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Ophthalmology. 2018 Mar;125(3):369-390. doi: 10.1016/j.ophtha.2017.08.038. Epub 2017 Oct 27.

The Progression of Geographic Atrophy Secondary to Age-Related Macular Degeneration.

Author information

1
Department of Ophthalmology, University of Bonn, Bonn, Germany. Electronic address: Monika.Fleckenstein@ukb.uni-bonn.de.
2
Department of Ophthalmology and Westmead Institute for Medical Research, University of Sydney, Sydney, Australia.
3
Vitreous Retina Macula Consultants of New York, New York, New York; Department of Ophthalmology, New York University School of Medicine, New York, New York.
4
Doheny Eye Institute, Los Angeles, California; University of California at Los Angeles, Los Angeles, California.
5
Department of Ophthalmology, University of Bonn, Bonn, Germany.
6
F. Hoffmann-La Roche Ltd., Basel, Switzerland.
7
Genentech, Inc., South San Francisco, California.

Abstract

Geographic atrophy (GA) is an advanced form of age-related macular degeneration (AMD) that leads to progressive and irreversible loss of visual function. Geographic atrophy is defined by the presence of sharply demarcated atrophic lesions of the outer retina, resulting from loss of photoreceptors, retinal pigment epithelium (RPE), and underlying choriocapillaris. These lesions typically appear first in the perifoveal macula, initially sparing the foveal center, and over time often expand and coalesce to include the fovea. Although the kinetics of GA progression are highly variable among individual patients, a growing body of evidence suggests that specific characteristics may be important in predicting disease progression and outcomes. This review synthesizes current understanding of GA progression in AMD and the factors known or postulated to be relevant to GA lesion enlargement, including both affected and fellow eye characteristics. In addition, the roles of genetic, environmental, and demographic factors in GA lesion enlargement are discussed. Overall, GA progression rates reported in the literature for total study populations range from 0.53 to 2.6 mm2/year (median, ∼1.78 mm2/year), assessed primarily by color fundus photography or fundus autofluorescence (FAF) imaging. Several factors that could inform an individual's disease prognosis have been replicated in multiple cohorts: baseline lesion size, lesion location, multifocality, FAF patterns, and fellow eye status. Because best-corrected visual acuity does not correspond directly to GA lesion enlargement due to possible foveal sparing, alternative assessments are being explored to capture the relationship between anatomic progression and visual function decline, including microperimetry, low-luminance visual acuity, reading speed assessments, and patient-reported outcomes. Understanding GA progression and its individual variability is critical in the design of clinical studies, in the interpretation and application of clinical trial results, and for counseling patients on how disease progression may affect their individual prognosis.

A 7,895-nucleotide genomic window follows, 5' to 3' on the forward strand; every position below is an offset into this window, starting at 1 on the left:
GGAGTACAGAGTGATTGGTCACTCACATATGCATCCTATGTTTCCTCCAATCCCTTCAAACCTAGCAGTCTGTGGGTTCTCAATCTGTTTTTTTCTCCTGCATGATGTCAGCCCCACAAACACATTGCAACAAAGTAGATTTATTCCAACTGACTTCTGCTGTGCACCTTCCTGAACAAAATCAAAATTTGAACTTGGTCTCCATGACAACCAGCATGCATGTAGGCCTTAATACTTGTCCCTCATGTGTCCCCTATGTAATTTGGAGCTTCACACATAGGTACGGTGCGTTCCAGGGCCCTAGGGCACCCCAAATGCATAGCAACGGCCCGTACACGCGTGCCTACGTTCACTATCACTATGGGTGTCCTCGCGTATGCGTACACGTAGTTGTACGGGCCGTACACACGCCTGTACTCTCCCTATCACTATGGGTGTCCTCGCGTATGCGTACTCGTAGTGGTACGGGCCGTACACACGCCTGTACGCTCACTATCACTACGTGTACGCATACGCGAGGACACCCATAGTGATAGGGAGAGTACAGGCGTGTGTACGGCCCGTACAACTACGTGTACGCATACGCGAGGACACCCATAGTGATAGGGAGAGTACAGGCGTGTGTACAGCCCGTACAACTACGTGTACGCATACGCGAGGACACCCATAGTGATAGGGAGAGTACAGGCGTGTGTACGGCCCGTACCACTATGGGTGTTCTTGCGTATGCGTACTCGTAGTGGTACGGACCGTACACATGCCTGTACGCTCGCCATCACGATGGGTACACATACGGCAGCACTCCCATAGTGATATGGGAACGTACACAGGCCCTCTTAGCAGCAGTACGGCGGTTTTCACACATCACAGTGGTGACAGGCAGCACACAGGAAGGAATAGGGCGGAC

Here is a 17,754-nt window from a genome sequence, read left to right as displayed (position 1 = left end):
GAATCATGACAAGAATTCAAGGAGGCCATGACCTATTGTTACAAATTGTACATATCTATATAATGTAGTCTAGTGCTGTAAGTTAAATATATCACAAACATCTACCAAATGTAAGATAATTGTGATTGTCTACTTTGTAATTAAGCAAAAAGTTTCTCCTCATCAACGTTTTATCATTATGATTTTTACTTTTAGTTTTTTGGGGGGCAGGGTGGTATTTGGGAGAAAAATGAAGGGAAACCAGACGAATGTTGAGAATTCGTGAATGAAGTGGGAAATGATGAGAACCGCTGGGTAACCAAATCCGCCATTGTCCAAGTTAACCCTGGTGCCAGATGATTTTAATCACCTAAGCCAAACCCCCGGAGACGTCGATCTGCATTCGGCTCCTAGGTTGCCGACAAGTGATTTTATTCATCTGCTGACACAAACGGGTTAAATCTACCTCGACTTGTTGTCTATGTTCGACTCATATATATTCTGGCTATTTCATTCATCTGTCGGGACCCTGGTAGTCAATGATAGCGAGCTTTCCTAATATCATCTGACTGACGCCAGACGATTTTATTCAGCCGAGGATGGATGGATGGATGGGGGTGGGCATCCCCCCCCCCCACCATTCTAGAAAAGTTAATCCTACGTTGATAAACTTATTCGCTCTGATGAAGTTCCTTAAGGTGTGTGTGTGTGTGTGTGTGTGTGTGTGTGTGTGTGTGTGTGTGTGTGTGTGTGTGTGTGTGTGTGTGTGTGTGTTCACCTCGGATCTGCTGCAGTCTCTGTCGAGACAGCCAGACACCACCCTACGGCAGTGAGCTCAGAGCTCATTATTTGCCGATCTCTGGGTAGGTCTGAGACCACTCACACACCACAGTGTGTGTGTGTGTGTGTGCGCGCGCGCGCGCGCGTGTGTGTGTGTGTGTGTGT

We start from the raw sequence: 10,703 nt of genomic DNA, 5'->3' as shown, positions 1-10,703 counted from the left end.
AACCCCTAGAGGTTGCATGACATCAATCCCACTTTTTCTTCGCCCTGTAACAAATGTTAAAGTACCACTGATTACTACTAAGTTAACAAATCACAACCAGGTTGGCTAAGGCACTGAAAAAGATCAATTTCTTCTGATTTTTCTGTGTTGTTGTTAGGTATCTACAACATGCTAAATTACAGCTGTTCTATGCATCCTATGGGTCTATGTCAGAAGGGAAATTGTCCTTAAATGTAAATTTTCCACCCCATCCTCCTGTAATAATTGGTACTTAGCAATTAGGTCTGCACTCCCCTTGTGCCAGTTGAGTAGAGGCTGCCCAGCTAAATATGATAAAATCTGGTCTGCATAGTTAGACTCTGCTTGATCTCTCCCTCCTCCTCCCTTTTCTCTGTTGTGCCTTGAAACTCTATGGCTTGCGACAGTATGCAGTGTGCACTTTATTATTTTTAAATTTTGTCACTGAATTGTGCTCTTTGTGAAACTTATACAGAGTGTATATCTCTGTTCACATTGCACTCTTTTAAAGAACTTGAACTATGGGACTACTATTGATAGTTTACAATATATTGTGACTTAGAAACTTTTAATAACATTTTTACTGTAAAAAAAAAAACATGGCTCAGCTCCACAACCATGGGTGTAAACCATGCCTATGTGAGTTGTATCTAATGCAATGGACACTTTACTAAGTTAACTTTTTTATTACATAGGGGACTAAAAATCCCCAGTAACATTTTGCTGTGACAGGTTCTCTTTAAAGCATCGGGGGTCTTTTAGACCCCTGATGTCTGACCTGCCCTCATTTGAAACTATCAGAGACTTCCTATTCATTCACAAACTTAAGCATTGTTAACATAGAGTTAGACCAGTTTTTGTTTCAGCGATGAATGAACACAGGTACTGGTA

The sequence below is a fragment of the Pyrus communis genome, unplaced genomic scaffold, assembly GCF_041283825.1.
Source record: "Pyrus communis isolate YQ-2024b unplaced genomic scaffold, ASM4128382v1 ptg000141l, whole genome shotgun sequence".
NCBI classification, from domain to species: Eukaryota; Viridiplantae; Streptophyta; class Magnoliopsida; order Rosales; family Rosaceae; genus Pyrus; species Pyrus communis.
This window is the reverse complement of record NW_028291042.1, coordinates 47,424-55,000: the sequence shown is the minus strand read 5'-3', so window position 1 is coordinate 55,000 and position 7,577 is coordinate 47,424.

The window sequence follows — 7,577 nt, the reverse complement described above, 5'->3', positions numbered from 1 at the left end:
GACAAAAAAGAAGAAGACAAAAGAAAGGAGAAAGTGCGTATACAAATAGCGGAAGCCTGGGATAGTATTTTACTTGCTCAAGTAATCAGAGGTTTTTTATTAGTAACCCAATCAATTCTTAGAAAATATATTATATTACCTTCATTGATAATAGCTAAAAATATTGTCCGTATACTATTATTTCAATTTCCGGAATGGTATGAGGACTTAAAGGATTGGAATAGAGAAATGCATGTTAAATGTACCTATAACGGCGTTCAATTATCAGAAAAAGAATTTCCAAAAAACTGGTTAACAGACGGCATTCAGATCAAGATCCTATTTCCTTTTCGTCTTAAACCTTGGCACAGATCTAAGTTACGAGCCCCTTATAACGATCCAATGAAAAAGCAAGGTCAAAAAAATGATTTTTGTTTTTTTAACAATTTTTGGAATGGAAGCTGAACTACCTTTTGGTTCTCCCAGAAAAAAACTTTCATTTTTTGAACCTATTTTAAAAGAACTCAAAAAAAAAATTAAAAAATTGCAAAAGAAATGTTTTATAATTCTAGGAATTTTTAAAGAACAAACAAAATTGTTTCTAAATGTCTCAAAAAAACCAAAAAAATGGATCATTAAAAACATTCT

TRIAL REGISTRATION:

ClinicalTrials.gov NCT02051998.

PMID:
29110945
DOI:
10.1016/j.ophtha.2017.08.038
[Indexed for MEDLINE]
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